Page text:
Asante Gold: UK returns looted Ghana artefacts after 150 years

The UK has returned dozens of artefacts looted from what is today Ghana – more than 150 years after they were taken.

Some 32 gold and silver items have been sent on long-term loan to the country by the Victoria & Albert Museum (V&A) and the British Museum.

They were stolen from the court of the Asante king, known as the Asantehene, during 19th century conflicts between the British and powerful Asante people.

The objects are expected to be returned to the current king on Friday.

His chief negotiator, Ivor Agyeman-Duah, told the BBC that the objects are currently in “safe hands” in Ghana ahead of them being formally received.

They are due to go on display next month at the Manhyia Palace Museum in Kumasi, the capital of the Ashanti region, as part of celebrations to mark the silver jubilee of the current Asante King Otumfuo Osei Tutu II.

Among the returned artefacts are a gold peace pipe, a sword of state and gold badges worn by officials charged with cleansing the soul of the king.

The gold artefacts are the ultimate symbol of the Asante royal government and are believed to be invested with the spirits of former Asante kings.

Nana Oforiatta Ayim, special adviser to Ghana’s culture minister, previously told the BBC that the objects were “part of the soul of the nation” and that it was “pieces of ourselves returning”.

The loan, which was negotiated with the king and not with the Ghanaian government, will last for three years with the option to extend for a further three years.

The Victoria & Albert Museum (V&A) is lending 17 pieces and 15 are from the British Museum.

Both museums have said they are delighted to have been able to have returned the objects on loan as part of an important cultural collaboration.

Some national museums in the UK – including the V&A and the British Museum – are banned by law from permanently giving back contested items in their collections, and loan deals such as this are seen as a way to allow objects to return to their countries of origin.

Getty Images The current Asante King Otumfuo Osei Tutu IIGetty ImagesThe artefacts’ return coincides with the silver jubilee of the current Asante King Otumfuo Osei Tutu II

The return of the Asante items comes a month ahead of celebrations marking the silver jubilee of the Asantehene.

The Asante people built what was once one of the most powerful and formidable states in west Africa – trading in, among others, gold, textiles and enslaved people.

The kingdom was famed for its military might and wealth. Even now, when the Asantehene shakes hands on official occasions, he can be so weighed down with heavy gold bracelets that he sometimes has an aide whose job is to support his arm.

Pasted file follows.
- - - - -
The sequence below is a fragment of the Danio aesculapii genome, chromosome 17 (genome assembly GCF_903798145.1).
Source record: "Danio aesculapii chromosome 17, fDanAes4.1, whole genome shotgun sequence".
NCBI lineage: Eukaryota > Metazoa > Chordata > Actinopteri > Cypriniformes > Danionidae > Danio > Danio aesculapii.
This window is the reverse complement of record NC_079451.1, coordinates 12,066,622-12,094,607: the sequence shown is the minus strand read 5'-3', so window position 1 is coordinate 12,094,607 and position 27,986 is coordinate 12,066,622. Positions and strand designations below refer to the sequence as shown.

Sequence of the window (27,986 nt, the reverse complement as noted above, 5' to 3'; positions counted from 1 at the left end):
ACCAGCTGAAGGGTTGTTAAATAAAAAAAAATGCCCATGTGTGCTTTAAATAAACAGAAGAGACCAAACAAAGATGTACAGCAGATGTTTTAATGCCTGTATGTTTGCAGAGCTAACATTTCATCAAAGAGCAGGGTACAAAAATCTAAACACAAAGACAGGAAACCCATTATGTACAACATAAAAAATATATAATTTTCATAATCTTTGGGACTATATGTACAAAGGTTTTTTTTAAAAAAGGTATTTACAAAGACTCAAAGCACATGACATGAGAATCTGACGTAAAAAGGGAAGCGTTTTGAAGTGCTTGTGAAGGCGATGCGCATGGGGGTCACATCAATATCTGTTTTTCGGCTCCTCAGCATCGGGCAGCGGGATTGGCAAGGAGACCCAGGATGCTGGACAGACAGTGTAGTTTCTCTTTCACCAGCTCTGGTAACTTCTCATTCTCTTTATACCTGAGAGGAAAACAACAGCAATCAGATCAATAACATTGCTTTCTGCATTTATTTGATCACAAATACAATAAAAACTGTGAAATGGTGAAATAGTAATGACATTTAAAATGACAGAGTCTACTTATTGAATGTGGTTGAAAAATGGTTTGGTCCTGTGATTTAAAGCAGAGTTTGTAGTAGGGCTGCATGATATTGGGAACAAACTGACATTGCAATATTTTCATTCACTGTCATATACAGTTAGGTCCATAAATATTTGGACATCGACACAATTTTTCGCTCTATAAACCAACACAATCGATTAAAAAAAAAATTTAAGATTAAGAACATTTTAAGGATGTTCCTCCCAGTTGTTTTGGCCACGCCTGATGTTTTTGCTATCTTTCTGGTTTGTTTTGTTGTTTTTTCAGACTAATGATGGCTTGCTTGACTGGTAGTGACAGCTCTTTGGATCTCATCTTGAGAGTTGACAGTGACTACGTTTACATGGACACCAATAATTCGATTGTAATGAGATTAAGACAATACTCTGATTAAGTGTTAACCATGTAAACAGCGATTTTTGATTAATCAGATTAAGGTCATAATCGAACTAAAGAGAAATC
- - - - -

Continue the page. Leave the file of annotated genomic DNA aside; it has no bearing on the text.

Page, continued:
Europeans were attracted to what they later named the Gold Coast by the stories of African wealth and Britain fought repeated battles with the Asante in the 19th Century.

In 1874 after an Asante attack, British troops launched a “punitive expedition”, in the colonial language of the time, ransacking Kumasi and taking many of the palace treasures.

Most of the items the V&A returned were bought at an auction on 18 April 1874 at Garrards, the London jewellers who maintain the UK’s Crown Jewels, while some of those the British Museum is loaning were looted during a later conflict in 1895-96.

The return of the artefacts comes during a continuing debate over what to do with other items exported from their native lands – including the Benin Bronzes and Elgin Marbles, also known as the Parthenon Sculptures.

Some countries laying claim to disputed artefacts fear that loans may be used to imply they accept the UK’s ownership.

However, these types of agreements are seen by others as a way for Britain to confront the cultural legacy of its colonial past while also building better relationships for the future.

Source: BBC.COM

1 Comment
  1. My Opinion,

    Returning looted artifacts is a significant step towards acknowledging historical injustices and fostering cultural restitution. The return of Ghanaian artifacts by the UK is part of a broader global conversation about repatriating cultural heritage to their places of origin. This gesture can help heal wounds from the colonial past and promote cultural understanding and cooperation between nations. It’s a commendable move towards rectifying historical wrongs and building more equitable relationships between countries.

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